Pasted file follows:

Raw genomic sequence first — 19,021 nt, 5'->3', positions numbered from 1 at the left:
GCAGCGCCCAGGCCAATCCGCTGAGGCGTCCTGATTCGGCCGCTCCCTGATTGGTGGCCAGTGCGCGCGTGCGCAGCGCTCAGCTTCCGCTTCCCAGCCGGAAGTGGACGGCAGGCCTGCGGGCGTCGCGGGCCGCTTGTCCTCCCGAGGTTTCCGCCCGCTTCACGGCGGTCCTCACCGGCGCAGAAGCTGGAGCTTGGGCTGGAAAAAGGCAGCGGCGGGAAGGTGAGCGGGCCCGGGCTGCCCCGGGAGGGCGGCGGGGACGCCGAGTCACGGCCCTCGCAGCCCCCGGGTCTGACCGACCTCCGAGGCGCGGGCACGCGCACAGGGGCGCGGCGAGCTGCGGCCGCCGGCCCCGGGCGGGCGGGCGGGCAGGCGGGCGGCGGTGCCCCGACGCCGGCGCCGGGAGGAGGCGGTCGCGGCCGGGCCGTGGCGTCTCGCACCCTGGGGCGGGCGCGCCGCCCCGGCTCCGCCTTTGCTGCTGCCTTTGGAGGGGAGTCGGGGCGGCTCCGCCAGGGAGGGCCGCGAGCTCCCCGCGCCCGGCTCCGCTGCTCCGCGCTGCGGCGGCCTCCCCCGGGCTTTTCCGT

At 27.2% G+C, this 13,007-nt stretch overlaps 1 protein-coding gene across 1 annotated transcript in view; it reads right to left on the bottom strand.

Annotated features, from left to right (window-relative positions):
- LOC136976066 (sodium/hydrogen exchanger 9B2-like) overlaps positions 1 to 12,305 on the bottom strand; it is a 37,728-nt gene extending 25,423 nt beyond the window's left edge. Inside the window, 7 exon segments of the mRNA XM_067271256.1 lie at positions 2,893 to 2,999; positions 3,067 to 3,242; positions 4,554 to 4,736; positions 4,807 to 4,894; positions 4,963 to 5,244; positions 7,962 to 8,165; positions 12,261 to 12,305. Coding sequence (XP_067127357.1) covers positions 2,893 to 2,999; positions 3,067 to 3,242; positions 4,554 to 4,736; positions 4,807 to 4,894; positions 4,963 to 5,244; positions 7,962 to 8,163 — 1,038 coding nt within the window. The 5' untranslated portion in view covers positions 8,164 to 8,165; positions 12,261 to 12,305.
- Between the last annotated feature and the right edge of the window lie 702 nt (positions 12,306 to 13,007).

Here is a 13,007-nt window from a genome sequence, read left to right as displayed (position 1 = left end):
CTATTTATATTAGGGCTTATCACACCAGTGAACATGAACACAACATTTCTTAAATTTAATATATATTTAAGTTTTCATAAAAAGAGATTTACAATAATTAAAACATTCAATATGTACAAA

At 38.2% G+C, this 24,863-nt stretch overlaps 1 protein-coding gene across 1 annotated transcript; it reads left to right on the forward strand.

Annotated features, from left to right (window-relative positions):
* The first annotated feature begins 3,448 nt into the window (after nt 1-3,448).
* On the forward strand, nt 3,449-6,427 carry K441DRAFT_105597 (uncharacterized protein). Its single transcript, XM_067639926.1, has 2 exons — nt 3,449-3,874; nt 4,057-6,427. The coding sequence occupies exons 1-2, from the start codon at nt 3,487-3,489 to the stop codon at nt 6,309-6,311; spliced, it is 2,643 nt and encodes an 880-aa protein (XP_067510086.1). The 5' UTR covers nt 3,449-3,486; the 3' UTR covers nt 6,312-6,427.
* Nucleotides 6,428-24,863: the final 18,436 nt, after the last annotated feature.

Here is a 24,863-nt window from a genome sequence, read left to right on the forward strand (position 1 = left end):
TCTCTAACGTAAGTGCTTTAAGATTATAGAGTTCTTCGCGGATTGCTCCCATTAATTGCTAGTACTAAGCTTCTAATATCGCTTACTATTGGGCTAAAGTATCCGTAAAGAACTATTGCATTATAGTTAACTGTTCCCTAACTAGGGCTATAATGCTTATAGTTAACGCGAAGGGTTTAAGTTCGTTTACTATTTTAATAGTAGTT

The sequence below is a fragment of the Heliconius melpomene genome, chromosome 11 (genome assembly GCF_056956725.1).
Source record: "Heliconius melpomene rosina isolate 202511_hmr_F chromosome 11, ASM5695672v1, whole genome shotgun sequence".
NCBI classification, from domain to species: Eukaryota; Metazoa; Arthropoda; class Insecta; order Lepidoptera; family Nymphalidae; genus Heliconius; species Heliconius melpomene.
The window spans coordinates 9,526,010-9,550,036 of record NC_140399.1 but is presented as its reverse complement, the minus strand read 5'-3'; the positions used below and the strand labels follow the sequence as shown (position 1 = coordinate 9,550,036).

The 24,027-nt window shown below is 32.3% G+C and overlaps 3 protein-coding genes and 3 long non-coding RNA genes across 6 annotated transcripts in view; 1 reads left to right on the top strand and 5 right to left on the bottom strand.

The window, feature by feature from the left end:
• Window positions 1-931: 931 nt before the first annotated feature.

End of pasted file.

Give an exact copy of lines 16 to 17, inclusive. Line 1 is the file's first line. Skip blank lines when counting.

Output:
The sequence below is a fragment of the Heliconius melpomene genome, chromosome 11 (genome assembly GCF_056956725.1).
Source record: "Heliconius melpomene rosina isolate 202511_hmr_F chromosome 11, ASM5695672v1, whole genome shotgun sequence".